Cockroaches. Mold. Sewage. Massive leaks.
Those are just some of the problems Roosevelt Price and Michele Williams have encountered at Stonegate Meadows, a sprawling complex with apartments and town homes about two miles east of Arrowhead Stadium.
Their family of five has had to change apartments twice because of serious issues in the first two units. Even in the third unit, they have not had hot water since Christmas. And now, they are in limbo because their Section 8 voucher is being removed, leaving them unsure of where they will live come mid-February.
The couple said they want stability for their children, ages 1, 3 and 8.
“I’m tired of our kids having to go through this,” Williams said.
Since October 2019, city inspectors have identified more than 500 violations at Stonegate. Last year, a fire in one of the buildings injured more than a dozen people.
The property is owned by Elite Management Group, LLC, based in New Jersey. The company did not respond to an email from The Star and the complex’s local office did not return a call seeking comment.
Now a group of tenants along with the Heartland Center for Jobs & Freedom are organizing to get the problems addressed. Last week, they sent a letter about the “unsafe, unsanitary, and uninhabitable conditions.”
“We’re hoping that Stonegate will come to the table to develop an aggressive plan both for inspections and repairs,” said John Bonacorsi, an attorney with the Heartland Center.
U.S. Rep. Emanuel Cleaver also sent a letter to the company saying, “No Missourian deserves to live in unsafe or substandard housing, and it appears Stonegate Meadows has fallen far short of its obligations.”
Many of the dozens of units at Stonegate qualify as Section 8 housing, meaning tenants pay reduced rent with the government subsidizing a large amount of the costs.
Past and present Stonegate residents say the property owners are not reinvesting that money, leaving them in squalid conditions. Bonacorsi said this is also reducing the already limited affordable housing options in Kansas City which is “extremely concerning.”
‘Where else are we supposed to go?’
Price and Williams moved to Stonegate in 2016. At first, it was great.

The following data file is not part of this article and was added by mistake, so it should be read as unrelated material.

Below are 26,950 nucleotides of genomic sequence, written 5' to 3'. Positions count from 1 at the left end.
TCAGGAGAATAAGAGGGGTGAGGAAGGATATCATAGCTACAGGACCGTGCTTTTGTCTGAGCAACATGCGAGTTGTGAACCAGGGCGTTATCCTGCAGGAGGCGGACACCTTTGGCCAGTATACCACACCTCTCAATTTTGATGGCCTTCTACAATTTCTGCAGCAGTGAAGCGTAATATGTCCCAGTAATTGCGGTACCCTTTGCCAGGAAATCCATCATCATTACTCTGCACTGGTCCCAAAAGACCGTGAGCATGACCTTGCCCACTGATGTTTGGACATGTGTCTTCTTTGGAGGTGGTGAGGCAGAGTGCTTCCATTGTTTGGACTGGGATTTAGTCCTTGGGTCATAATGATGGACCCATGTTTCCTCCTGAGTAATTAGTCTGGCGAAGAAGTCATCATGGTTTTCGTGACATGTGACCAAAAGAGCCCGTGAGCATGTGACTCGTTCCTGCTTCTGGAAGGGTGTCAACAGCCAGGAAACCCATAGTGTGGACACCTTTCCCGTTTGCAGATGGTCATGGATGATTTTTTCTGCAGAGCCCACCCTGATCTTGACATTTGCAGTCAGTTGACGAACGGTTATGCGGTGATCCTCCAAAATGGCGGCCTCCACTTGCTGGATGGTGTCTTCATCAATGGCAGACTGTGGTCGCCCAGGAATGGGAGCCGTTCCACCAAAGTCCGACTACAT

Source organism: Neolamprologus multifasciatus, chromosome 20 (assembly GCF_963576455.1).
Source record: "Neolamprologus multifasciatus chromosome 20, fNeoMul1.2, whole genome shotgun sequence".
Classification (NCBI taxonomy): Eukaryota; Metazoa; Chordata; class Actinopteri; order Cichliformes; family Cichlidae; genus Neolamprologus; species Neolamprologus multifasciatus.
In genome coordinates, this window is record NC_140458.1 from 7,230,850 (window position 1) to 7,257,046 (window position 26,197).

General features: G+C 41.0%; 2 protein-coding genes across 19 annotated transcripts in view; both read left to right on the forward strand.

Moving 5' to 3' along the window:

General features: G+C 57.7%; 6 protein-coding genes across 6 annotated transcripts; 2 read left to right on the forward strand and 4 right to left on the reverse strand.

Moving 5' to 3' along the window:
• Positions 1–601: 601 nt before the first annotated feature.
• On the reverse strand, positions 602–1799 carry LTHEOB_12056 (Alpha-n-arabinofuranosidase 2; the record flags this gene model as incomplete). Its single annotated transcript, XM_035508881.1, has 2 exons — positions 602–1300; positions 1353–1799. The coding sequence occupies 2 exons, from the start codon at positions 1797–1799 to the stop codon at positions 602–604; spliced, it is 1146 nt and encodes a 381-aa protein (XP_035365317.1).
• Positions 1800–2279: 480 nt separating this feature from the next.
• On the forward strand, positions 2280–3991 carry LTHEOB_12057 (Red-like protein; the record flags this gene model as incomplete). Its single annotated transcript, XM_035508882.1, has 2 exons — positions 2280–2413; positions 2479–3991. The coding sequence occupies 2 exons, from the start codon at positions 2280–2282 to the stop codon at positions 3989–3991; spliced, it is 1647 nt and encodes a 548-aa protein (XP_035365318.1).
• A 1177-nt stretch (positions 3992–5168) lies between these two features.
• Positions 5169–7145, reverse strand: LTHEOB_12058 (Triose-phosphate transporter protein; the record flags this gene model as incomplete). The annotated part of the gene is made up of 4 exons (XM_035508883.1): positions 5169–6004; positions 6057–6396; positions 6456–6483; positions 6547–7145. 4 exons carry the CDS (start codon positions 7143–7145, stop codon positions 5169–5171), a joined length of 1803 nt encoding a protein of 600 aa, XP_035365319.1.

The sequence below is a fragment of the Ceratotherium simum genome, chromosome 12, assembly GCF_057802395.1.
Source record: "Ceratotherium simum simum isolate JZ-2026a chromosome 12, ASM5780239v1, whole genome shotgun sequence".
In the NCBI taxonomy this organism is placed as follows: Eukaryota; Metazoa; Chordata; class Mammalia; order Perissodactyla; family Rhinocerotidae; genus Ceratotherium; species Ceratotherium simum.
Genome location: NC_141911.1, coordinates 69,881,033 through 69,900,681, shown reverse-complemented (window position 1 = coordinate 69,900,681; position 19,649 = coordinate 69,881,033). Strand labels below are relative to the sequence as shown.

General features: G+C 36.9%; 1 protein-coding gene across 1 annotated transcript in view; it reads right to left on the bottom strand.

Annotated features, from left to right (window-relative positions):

But there has been a “slow decline,” Price said.
In their first town home, mold became a problem. Then the sewage backed up, leaving contaminated water in the living room for nearly two months.
They called the property’s office and put in work requests, and were finally moved into a second unit in 2019.
But they ran into more problems, including what started out as a small leak in the kitchen ceiling that turned into a large hole pouring a torrent of water from the second floor bathroom whenever the shower was used.
Then their middle daughter got RSV and was hospitalized for weeks. Williams said they were told mold may have caused the infection.
On a winter day last year, the heat reached only 52 degrees inside.
Three months ago, they were moved into the third unit.
“Life’s been like boxes, bins and totes,” Price said.
In the process of moving their belongings from the second apartment, Price discovered the ceiling had collapsed and water was pouring down, ruining some of their property. He had to call the fire department to get the water shut off.
Then last week, Williams said she was told their voucher for Stonegate was being pulled because of the conditions. They have until Feb. 16 to find a new home, something they wanted to avoid so their son would not have to change schools. But so far, none of the places they have contacted accept Section 8, have availability or offer three bedrooms.
Bonacorsi said some tenants living in unsafe conditions won’t report the problems because they fear losing their Section 8 housing.
Price said he and Williams both work, but things are more expensive right now which makes everything harder.
“Where else are we supposed to go?” Price asked.
He said he wants the company “to actually manage the property the way it’s supposed to be managed, you know investing.”
Fires, pests and evictions
Stonegate tenants have reported numerous problems including apartments without working smoke detectors.